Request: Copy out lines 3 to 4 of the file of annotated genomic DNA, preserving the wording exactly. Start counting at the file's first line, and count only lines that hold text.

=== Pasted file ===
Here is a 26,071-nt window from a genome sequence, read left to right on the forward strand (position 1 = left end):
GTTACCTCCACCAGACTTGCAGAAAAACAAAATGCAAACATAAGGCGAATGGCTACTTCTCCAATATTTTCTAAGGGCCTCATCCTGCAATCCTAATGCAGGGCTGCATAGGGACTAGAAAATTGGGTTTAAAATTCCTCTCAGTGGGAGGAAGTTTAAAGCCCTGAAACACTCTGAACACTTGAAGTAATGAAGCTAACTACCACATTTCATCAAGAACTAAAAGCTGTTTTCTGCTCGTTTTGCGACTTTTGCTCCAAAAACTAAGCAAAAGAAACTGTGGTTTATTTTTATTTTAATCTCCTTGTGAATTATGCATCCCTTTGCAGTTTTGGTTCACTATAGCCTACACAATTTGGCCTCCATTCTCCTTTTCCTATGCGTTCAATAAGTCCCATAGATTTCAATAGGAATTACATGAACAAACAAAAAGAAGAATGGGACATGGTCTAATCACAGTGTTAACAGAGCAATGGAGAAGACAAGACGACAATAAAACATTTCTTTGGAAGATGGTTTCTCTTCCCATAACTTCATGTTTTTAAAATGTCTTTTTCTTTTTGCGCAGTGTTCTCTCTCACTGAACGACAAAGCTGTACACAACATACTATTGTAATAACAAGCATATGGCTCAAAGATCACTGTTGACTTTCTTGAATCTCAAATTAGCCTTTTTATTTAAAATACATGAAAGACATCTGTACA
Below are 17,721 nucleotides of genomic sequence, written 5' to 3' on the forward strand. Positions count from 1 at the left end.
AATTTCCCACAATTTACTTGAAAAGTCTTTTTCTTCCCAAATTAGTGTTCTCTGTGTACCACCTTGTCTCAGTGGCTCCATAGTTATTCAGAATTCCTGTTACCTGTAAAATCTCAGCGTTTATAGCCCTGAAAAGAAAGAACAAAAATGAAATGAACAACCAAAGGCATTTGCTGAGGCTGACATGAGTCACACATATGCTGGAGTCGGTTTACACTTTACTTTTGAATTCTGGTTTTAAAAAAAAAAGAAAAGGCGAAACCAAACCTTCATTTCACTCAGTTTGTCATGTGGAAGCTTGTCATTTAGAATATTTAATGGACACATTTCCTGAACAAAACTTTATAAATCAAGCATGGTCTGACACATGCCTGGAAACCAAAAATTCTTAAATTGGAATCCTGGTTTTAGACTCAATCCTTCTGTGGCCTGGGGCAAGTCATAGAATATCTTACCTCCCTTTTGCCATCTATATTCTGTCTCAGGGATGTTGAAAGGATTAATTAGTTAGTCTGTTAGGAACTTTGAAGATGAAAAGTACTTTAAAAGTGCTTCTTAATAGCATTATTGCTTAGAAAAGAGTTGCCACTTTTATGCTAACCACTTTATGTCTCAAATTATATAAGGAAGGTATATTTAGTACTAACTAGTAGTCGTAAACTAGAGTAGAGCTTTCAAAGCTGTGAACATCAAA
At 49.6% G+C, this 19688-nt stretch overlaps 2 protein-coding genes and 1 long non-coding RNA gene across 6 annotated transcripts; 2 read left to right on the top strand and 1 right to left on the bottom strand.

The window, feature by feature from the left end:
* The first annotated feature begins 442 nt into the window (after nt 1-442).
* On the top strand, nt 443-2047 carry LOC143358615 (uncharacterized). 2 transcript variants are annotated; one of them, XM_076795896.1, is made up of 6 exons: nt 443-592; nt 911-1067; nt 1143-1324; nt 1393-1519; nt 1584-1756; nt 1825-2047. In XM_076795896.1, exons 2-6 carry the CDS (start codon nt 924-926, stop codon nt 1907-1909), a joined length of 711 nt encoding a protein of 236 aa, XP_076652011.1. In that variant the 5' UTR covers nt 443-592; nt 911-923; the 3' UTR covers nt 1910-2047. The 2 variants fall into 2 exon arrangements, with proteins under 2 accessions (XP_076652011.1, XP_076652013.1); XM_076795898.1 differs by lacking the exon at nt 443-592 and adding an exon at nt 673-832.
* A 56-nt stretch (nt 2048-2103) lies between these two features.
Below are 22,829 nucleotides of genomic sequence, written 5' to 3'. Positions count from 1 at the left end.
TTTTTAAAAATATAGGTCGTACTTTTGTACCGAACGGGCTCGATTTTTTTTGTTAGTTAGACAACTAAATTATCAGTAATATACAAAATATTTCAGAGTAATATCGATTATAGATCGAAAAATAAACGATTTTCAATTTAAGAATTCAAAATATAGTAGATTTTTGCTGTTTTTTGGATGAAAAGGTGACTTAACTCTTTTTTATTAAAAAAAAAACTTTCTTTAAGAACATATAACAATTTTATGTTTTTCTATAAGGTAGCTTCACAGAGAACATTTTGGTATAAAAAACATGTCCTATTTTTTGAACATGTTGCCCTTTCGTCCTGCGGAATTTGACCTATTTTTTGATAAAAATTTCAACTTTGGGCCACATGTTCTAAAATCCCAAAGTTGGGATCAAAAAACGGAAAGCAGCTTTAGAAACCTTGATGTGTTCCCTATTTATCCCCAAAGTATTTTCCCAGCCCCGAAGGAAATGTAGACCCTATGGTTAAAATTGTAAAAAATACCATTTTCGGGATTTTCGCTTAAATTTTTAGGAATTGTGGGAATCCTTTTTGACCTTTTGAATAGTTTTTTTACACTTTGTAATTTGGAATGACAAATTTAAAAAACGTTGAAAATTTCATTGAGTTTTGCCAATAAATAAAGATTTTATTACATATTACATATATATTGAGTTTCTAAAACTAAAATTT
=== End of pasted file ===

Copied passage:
Below are 17,721 nucleotides of genomic sequence, written 5' to 3' on the forward strand. Positions count from 1 at the left end.
AATTTCCCACAATTTACTTGAAAAGTCTTTTTCTTCCCAAATTAGTGTTCTCTGTGTACCACCTTGTCTCAGTGGCTCCATAGTTATTCAGAATTCCTGTTACCTGTAAAATCTCAGCGTTTATAGCCCTGAAAAGAAAGAACAAAAATGAAATGAACAACCAAAGGCATTTGCTGAGGCTGACATGAGTCACACATATGCTGGAGTCGGTTTACACTTTACTTTTGAATTCTGGTTTTAAAAAAAAAAGAAAAGGCGAAACCAAACCTTCATTTCACTCAGTTTGTCATGTGGAAGCTTGTCATTTAGAATATTTAATGGACACATTTCCTGAACAAAACTTTATAAATCAAGCATGGTCTGACACATGCCTGGAAACCAAAAATTCTTAAATTGGAATCCTGGTTTTAGACTCAATCCTTCTGTGGCCTGGGGCAAGTCATAGAATATCTTACCTCCCTTTTGCCATCTATATTCTGTCTCAGGGATGTTGAAAGGATTAATTAGTTAGTCTGTTAGGAACTTTGAAGATGAAAAGTACTTTAAAAGTGCTTCTTAATAGCATTATTGCTTAGAAAAGAGTTGCCACTTTTATGCTAACCACTTTATGTCTCAAATTATATAAGGAAGGTATATTTAGTACTAACTAGTAGTCGTAAACTAGAGTAGAGCTTTCAAAGCTGTGAACATCAAA